The Monsal Trail in the Peak District, Derbyshire – As an area that played an important role in the industrial revolution there are numerous disused railway lines throughout this region and The Monsal Trail is one of the most prominent. An eight and a half mile traffic free path that is suited to cycling, walking and horse riding, gives a glimpse into the industrial past of the region with the Cressbrook Mill (an old cotton mill just off the trail) and the Lime Kilns that date back to Roman times. The trail runs along the Wye Valley following the River Wye in places and also passes through the imposing Monsal Head Viaduct – an impressive sight! Along the way there is an abundance of wildlife and fantastic views of the countryside and river. You can also visit the vibrant market town of Bakewell which is set back just a mile from the trail. With its cafes and interesting shops, Bakewell is one of the Peak District’s most popular towns with tourists and well worth stopping at.
Mawddach Trail in Gwynedd in Wales – As far as natural beauty goes the Mawddach trail that stretches from Dolgellau to the quaint seaside town of Barmouth is one of the best in Britain. It follows the abandoned Ruabon to Barmouth railway line and offers picturesque and stunning views of the Welsh countryside with 9 miles of mostly traffic free tranquility for walking or cycling (there is a small road with traffic to get into Barmouth town). The trail has extensive local birdlife as it passes the Mawddach Valley Arthog Bog RSPB reserve; and its flat surfaces are great for walkers and cyclists of all ages. For anyone visiting the Snowdonia National Park, a nostalgic trip along the Mawddach Trail is a must!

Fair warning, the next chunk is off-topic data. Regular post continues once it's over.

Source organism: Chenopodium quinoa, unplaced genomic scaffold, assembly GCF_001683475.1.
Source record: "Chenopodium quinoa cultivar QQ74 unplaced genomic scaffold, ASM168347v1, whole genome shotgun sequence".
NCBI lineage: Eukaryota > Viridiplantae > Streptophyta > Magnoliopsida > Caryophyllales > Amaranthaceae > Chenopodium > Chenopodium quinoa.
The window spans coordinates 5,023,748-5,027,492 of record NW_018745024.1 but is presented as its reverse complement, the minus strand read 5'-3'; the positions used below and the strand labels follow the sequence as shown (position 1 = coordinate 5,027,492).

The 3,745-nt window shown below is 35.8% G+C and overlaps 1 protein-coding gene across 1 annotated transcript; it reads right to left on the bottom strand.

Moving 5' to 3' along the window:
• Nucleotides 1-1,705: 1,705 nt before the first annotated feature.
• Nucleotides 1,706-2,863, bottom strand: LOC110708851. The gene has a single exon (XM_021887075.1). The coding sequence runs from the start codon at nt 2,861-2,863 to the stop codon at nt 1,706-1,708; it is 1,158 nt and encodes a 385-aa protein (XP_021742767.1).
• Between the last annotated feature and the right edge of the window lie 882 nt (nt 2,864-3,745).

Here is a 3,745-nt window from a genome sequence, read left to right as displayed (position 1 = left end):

The Taff Trail from the Brecon Beacons to Cardiff Bay – As one of the longest routes on our list (at 55 miles in total), The Taff Trail extends from the stunning surroundings of the Brecon Beacons National Park right down to Cardiff Bay. Most of the route is traffic free and there are numerous scenic stopping points along the way so you don’t have to finish the whole route in one go! The industrial heritage town of Pontypridd is a popular stopping point which features a fascinating glimpse into the regions industrial past, and the Brecon Beacons are the reward at the end of a long but ultimately satisfying trail.
Coast to Coast Mineral Tramways Trail from Portreath to Devoran in Cornwall – An 11 mile coast to coast trail that takes in the lush greenery sandwiched between Cornwall’s north and south coasts. With some history along the way, the Mineral Tramways Trail from Portreath to Devoran is perhaps best suited to cycling but is also appealing to walkers. It features woodlands, valleys, dells and a variety of local wildlife with numerous small hamlets hidden in the local countryside. Old local mine buildings and relics of the industrial ages can be seen throughout (Portreath was once one of the largest coal importing towns in the country) and add an historic element to the railway trail. The village of Scorrier which is found halfway through the trail is great for refreshments and a bite to eat.
Next time you are taking a holiday in the UK, make time to explore the areas disused railway tracks at your own pace. They can provide hours of penny free entertainment for the whole family and a relatively flat and easy way of exploring the area without the use of a car. Self catering accommodation offers great storage space for bikes and other equipment, with the opportunity to relax in comfort after a long day of cycling or walking, whilst stepping back in time and discovering railways lines long since abandoned.